To answer your question like PPs have done, there's absolutely no reason your sister should be allowed to bring this neighbor as her "date".  You're not obligated to do this, so stand your ground!

    Back to the whole SO thing.  Think about this.  My cousin and her husband dated for over twenty years before they decided to get married.  They lived together for most of those years, and had made the committment to each other, and that was all that mattered to them.  They eventually decided to just make it legal and they got married in September.  Except for a fancy piece of paper, they're still living the same as before.  Now add this-FI and I got engaged about 9 months into our relationship.  Say my cousin never got married.  By your rules, FI would have been invited with me, but my cousin's SO would have been excluded.  Does that seem at all fair?  No, it doesn't.  It's a huge slap in the face.  It's not your place to judge the validity of someone else's relationship.  Just something to keep in mind.  Good luck to you.

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    Totally disagree about the SO for everyone. Within his family, the only people who get invited are spouses and engaged couple. FI has gone to many weddings without me while we were dating and/or living together. Its actually perfectly acceptable within his family. I likewise have been invited to weddings without a date when I was in a relationship, and never thought twice about it. Honestly that's not the issue.
    Rude. /bangs gavel
    What did you think would happen if you walked up to a group of internet strangers and told them to get shoehorned by their lady doc?~StageManager14
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    Ugh, in case you missed it, the 15 year old and criminal ARE exceptions. Children don't need to be invited with an SO, and people who have caused physical harm don't need to be invited to anything. Note that it's their age and actions that keep them or their SOs off the list, not their relationship status. And it isn't "liberal" to invite same sex couples as a couple, it's common courtesy, not doing so would be equivalent to not recognizing their relationship as valid, which is what the aunt example in your post did. "Oh, I didn't know you'd been living with each other for two years, which means your relationship isn't valid enough for you to be treated as a social unit. You should really go to the trouble and expense of sending cards announcing it next year". I don't need to go into the full scale of the zilla my friend put up with, but suffice it to say that was the straw that broke the camels back, and frankly I'm surprised she stayed friends with her.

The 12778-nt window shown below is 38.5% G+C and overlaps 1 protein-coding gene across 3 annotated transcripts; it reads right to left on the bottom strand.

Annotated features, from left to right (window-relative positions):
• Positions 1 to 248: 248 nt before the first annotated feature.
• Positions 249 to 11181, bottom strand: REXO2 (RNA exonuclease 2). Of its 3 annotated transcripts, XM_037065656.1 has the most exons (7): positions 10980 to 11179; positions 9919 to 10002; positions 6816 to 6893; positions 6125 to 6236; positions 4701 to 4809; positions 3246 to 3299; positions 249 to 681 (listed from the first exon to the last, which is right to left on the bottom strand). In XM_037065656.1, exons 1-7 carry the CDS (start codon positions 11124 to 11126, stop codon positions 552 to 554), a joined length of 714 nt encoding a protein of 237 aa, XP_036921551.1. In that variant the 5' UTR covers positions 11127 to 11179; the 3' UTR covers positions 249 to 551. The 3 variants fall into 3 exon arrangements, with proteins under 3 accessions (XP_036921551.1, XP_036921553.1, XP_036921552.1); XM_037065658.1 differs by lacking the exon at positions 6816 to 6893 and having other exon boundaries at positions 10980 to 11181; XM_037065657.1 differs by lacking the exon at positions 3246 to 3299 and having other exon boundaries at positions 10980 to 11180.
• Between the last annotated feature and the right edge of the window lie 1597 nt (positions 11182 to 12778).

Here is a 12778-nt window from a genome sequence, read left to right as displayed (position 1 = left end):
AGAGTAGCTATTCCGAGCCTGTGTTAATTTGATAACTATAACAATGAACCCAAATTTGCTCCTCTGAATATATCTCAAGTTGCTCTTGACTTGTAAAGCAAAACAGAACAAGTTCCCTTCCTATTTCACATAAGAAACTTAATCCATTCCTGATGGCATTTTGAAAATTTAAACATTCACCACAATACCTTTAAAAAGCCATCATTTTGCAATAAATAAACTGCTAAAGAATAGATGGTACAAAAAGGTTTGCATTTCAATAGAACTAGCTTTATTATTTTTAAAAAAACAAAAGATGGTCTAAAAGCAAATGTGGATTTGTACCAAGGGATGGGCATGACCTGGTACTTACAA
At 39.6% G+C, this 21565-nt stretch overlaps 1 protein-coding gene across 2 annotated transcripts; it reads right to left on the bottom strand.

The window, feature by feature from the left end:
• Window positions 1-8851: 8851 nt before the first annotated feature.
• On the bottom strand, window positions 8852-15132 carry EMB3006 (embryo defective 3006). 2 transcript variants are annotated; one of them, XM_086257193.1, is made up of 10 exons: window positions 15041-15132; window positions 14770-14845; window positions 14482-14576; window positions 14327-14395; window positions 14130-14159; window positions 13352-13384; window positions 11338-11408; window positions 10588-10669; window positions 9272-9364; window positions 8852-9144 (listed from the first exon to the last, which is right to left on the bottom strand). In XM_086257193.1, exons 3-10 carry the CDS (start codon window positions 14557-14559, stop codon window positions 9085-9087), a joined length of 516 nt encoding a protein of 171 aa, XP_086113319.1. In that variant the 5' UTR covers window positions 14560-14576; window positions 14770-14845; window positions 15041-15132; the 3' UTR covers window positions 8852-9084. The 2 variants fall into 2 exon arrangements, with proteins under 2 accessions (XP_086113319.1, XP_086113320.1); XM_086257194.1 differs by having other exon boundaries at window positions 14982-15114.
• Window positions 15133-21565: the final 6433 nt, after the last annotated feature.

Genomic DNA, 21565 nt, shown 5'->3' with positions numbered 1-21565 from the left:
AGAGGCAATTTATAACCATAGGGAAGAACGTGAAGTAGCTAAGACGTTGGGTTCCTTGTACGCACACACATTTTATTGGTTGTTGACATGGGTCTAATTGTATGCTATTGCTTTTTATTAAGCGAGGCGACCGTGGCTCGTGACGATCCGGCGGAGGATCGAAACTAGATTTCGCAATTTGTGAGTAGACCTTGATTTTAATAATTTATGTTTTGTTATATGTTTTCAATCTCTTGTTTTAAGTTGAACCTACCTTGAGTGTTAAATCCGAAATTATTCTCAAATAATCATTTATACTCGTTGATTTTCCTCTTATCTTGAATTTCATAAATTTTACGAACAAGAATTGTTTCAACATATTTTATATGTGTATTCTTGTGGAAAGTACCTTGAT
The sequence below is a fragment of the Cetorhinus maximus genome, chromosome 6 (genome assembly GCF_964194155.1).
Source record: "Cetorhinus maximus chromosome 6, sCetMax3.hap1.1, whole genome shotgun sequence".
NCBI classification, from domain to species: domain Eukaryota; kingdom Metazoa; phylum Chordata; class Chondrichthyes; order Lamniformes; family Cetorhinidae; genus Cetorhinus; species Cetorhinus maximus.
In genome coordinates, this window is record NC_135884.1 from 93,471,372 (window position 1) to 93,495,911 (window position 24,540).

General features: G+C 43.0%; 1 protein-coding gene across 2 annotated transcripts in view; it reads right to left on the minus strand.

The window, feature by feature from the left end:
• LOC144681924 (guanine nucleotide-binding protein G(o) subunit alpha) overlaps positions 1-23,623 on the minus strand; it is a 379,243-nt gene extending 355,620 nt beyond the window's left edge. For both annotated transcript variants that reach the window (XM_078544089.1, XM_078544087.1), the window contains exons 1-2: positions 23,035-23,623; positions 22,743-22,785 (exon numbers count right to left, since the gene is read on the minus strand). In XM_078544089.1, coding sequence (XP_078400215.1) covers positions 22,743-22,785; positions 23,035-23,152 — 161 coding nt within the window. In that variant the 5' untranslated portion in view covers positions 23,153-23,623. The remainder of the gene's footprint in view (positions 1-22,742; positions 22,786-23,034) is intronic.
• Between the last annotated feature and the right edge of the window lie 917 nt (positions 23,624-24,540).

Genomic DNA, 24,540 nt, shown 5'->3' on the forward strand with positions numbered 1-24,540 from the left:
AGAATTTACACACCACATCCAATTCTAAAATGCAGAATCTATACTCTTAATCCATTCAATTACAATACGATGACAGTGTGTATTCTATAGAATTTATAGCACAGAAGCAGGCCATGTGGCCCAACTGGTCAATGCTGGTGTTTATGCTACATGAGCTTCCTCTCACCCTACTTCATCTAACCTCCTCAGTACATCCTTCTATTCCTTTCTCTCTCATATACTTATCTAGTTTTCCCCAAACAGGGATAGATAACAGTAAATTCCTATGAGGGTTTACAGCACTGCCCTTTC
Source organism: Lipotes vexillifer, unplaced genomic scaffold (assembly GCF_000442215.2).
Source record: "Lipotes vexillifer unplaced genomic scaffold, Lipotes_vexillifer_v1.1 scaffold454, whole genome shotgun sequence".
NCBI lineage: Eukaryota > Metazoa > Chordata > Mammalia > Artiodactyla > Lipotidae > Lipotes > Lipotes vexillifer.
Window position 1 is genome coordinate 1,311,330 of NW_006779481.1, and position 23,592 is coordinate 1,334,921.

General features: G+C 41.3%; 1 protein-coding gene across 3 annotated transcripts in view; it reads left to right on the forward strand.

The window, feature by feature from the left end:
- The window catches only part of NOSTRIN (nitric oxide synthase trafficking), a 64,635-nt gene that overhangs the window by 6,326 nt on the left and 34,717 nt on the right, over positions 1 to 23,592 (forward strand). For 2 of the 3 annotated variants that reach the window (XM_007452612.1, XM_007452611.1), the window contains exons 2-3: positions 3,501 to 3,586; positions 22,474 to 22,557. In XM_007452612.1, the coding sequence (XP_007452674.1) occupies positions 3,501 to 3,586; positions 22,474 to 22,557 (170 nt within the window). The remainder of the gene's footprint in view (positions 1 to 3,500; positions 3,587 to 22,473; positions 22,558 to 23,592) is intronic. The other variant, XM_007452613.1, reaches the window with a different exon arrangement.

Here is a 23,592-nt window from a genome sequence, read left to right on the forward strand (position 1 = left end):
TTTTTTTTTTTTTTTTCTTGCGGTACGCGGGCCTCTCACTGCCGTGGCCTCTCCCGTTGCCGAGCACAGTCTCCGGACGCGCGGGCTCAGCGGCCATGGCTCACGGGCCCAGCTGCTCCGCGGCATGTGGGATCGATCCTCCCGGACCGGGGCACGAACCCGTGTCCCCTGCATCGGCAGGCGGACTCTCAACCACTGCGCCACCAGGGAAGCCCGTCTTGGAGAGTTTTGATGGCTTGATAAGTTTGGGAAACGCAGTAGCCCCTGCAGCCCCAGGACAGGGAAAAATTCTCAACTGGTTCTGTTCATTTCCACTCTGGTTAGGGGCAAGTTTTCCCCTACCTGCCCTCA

annathy03 said:
    Um, no one here would tell you to invite either of these examples. A 15 year old doesn't need to have their SO invited, they are likely invited with their parents. And no one would tell you to invite a criminal who has physically attacked your relative. But not inviting someone because they don't meet YOUR qualification status isn't cool. One of my BMs was a BM last year for a zilla who didn't allow her to bring her BF (now FI) to the rehearsal dinner bc they weren't engaged yet, and he was the only SO excluded. It nearly ruined their friendship, and posters here generally don't want to see brides ruin their friendships, which is why most advise against being rude.
    Actually, my own standards for inviting SOs are pretty liberal. I am adamant on inviting same-sex couples who are living life as if they were married, when they live in states that do not permit same-sex marriage. (Here in California, it's been off and on and off and on.)

    I refuse to be bullied into inviting someone I consider objectionable (see examples of 15-year olds in love and the guy in prison). I refuse to turn over control of my guest list to someone who wants to bring a person I would never invite alone, or someone who makes no effort to be a part of the family or someone who makes no effort to communicate their SO-status until there's a party with free booze in the works.

    (And, yes, I'm talking about a poster in another message who had been living for TWO YEARS with an SO, but had apparently not bothered to communicate such info to an aunt, thus she was invited solo to the wedding. OH HOW INSULTING! HOW RUDE! If I were the aunt, all drama could have been avoided by sending Christmas cards to Aunt Barb and Uncle Dave with a photo of the couple wearing silly sweaters, Santa hats and a nice note informing Aunt B and Uncle D that they are now a couple. That couple would have been on my guest list, for sure.)